Ombuds

We aim to be an open place for a member of the faculty to come for informal, yet confidential discussion and assistance with finding support or strategies to solve workplace problems or problems that arise at the intersection of workplace and personal matters.


Deans for Faculty Affairs: Ruth Anne Eatock, PhD and Karen Kim, MD, MS

The Role of Ombuds in the Office of Faculty Affairs

Deans for Faculty Affairs also serve in an ombuds role for the faculty of the Biological Sciences Division. We aim to be an open place for a member of the faculty to come for informal, yet confidential discussion and assistance with finding support or strategies to solve workplace problems or problems that arise at the intersection of workplace and personal matters. Often issues are best resolved within departments, and we encourage faculty to speak with their chairs, section chiefs or other appropriate department appointees as first options for support and guidance.

In their capacity as ombuds, the Deans for Faculty Affairs listen to faculty members and act as sounding boards. They do not conduct investigations or oversee grievance processes, but may be able to suggest options for addressing issues raised, such as mechanisms for conflict resolution, specific services, or resources available at the University. The Deans can support faculty as they work toward resolution of an issue or strategize on next steps. They can also maintain faculty anonymity while communicating complaints or other input to appropriate offices in the Division or University. All discussions are confidential and information will not be disclosed unless there is an imminent threat to safety, serious harm, or if required by law. The Deans for Faculty Affairs also monitor patterns of problems, such as recurring confusion about a policy, and bring such situations to the attention of the Division or the University.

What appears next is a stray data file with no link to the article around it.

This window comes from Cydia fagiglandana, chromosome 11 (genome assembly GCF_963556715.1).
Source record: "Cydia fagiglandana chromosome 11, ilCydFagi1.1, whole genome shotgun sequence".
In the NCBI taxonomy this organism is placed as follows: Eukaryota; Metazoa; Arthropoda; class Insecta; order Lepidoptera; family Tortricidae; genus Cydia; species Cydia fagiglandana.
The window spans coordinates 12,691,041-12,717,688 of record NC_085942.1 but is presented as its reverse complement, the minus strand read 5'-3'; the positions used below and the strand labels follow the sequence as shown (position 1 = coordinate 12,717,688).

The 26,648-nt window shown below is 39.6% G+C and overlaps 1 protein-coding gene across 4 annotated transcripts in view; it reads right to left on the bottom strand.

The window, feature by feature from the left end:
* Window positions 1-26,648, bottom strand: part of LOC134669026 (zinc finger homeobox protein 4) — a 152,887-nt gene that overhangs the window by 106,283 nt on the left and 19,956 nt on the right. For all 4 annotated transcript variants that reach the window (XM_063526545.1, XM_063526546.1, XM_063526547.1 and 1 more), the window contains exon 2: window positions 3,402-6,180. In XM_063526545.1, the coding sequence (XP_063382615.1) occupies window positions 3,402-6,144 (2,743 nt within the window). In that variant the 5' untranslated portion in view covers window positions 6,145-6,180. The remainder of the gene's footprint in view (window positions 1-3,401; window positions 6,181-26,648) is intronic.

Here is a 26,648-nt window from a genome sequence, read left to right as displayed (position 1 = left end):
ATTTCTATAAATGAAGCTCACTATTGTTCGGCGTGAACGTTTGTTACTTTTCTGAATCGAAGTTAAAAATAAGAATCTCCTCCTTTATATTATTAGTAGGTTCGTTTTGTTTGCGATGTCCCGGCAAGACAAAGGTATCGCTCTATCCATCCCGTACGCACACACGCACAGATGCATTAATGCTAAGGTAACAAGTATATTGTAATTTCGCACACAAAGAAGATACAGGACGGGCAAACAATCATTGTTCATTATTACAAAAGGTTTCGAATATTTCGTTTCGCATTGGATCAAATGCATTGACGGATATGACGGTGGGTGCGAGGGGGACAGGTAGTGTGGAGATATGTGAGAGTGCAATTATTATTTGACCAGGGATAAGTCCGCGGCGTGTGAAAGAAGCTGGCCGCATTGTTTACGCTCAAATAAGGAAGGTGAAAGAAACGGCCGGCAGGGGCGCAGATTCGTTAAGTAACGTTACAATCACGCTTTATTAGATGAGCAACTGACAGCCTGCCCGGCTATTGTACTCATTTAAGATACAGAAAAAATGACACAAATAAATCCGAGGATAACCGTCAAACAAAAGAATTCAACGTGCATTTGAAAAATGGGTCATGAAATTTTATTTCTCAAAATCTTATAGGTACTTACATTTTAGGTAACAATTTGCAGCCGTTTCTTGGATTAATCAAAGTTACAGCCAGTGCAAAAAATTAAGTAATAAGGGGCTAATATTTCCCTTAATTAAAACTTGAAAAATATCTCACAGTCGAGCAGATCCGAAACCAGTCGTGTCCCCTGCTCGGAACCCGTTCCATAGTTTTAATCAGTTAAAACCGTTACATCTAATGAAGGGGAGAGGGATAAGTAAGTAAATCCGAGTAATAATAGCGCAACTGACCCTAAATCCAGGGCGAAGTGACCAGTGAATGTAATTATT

The Physicians’ Assistance Committee

The Physicians’ Assistance Committee (PAC) works to reduce morbidity and assist physicians with conditions relating to their well-being. The PAC helps and protects physicians who may suffer from:

  • Cognitive impairment
  • Psychological impairment
  • Physical impairment
  • Etoh/substance abuse
  • Work life stressors

Along with providing recommendations, assistance, counseling and education, the PAC ensures confidential, off-site treatment.

Committee Contacts:
Steven M. Montner, MD, Committee Chair
smontner@radiology.bsd.uchicago.edu
Krista Curell, JD, RN
kcurell@uchicago.edu